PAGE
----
This is seriously considered for version 9.

This would save WaveLab in my eyes.

I can see that there would be a problem with resources in the first iteration of this, but please try to find a way that at least some of the non-basic facilities work with multi-channel files as well (for me that means noise-reduction and spectral editing).

“considered”? That is even not funny anymore …

Is multi-channel file support planned for Wavelab 9? If not, I’d like to revive this request. We’ve previously only received and sent multi-mono 5.1 files, so Wavelab has worked out for us, but we’re now being asked to receive and send 6-channel files.

just bumping this hoping that PG will implement it

I’m not buying into WL updates/upgrades anymore if there is no multi-channel file and editing support. My two licences are therefore stuck at WL6 and 7.

Yes, I think that Steinberg is not going to stay behind other companies who do their best to support multichannel wave files natively. Especially spectral view editing in multichannel would be marvelous for the workflow. Simultaneous editing of many channels in spectral view is my dream.

I just want to say that the only reason #$$@?!!)#%! Sound Forge is still my go-to editor is because of this multichannel issue. I really love so many things about WL but I just can’t use it in my work, where I have to manage anything from 3 to 6 channel wavs for various uses on a daily basis.

Refashioning the GUI to handle multi-channel files isn’t as complicated as it might seem. A way of choosing and routing channels for editing through the plugin grid needs to be worked out as well as a more comprehensive plugin management implementation; let’s not forget that one of VST3’s virtues is the ability to handle multi-channel audio. But none of this is impossible and frankly, once done may prove to be a real asset to many. Imagine just batch exporting to different formats, stereo included from a multi-channel master. Or auto rendering a surround export from a stereo track…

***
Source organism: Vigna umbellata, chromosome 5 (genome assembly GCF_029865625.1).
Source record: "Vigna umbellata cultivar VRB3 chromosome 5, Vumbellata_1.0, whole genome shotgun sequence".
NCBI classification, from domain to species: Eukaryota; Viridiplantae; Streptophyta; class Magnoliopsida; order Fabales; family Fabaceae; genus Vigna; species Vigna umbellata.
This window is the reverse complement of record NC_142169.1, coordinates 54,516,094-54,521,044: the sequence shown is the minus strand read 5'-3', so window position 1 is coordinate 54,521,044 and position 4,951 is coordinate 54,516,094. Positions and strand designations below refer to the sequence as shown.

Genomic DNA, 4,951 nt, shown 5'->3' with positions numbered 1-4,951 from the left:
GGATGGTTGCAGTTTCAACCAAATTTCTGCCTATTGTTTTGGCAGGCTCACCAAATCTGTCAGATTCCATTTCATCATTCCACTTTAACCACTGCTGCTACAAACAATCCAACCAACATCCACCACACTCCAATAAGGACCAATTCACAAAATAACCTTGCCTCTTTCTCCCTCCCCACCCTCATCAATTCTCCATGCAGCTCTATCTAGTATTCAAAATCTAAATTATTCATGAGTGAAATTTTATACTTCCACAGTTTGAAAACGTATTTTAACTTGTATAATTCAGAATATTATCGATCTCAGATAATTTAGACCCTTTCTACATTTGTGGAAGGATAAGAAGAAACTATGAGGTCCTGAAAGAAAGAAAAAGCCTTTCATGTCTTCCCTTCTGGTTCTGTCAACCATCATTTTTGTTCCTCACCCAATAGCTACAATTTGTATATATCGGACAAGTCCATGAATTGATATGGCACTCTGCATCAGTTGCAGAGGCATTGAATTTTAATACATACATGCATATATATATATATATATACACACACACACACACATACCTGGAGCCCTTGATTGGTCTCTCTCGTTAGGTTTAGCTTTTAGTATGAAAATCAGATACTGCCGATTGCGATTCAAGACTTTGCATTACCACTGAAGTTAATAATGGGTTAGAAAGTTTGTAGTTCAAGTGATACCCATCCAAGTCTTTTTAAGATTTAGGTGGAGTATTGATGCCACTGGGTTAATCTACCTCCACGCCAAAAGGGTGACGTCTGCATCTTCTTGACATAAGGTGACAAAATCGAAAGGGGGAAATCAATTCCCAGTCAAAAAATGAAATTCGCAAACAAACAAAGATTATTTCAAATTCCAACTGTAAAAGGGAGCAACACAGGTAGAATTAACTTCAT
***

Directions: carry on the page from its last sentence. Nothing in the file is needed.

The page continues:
I can imagine a similar conversation in the 1950’s: “Yes! Please include this new stereo feature!” “Nah, it’ll never catch on; mono is quite sufficient”… Or what Gates said about 640k being enough… :wink:

Ultimately all that’s needed is a little optimism, positivity and elbow grease. IMO, WL would be much richer for it.


I agree 100% multi channel/track support included is very useful
let’s hope for WL 9 indeed :wink:


regards S-EH

Most who have lost work because of a system or drive failure will tell you that when rebuilding the project, things have a tendency to go much faster because much of the decision making is still in your mind and you also have a clearer idea of where you want to take the project.

In a similar way, working out how to deal with WL wonderful analysis tools and processing for multi-channel files is no small enterprise, but in the end I am sure that the methodologies developed to handle this will add incredible flexibility and power to the program.

Musings: surround of any kind is essentially a reduced set of infinite 3D audio; perhaps the real breakthrough here is to conceive of a meta-format that encapsulates 3D audio, editing in that environment and rendering into whatever format we need to monitor and publish in. All built-in tools then would essentially apply to that environment until channel distribution, after which conventional channel assignment would be used to process different channels using conventional 1-to-n-channel plugins. Actually, in principle even mono and stereo could be seen as reduced portholes into a 3D environment. However, note that this introduces the idea of 2 ways of dealing with multi-channel audio: there are also cases where multi-channel audio is used for other things, like alternate languages or mixable layers, in which case the “3D” concept is completely irrelevant.

Free ideas; feel free to use them, by all means! Before someone else does… :wink:

That format exists and is known as Ambisonics. You need at least third-order for effective use of some of the more recent “standard” speaker layouts. There is a company that sells audio software for game programming based on it (http://www.blueripplesound.com/). Some Waves plugins use lower-order Ambisonics internally (the main inventor of Ambisonics, Michael Gerzon, consulted for them).

My interest in (and use of) Ambisonics is the reason I want multi-channel file handling.


Thanks, Paul! Never made the connection, but you’re right. Thanks for the link; fascinating stuff!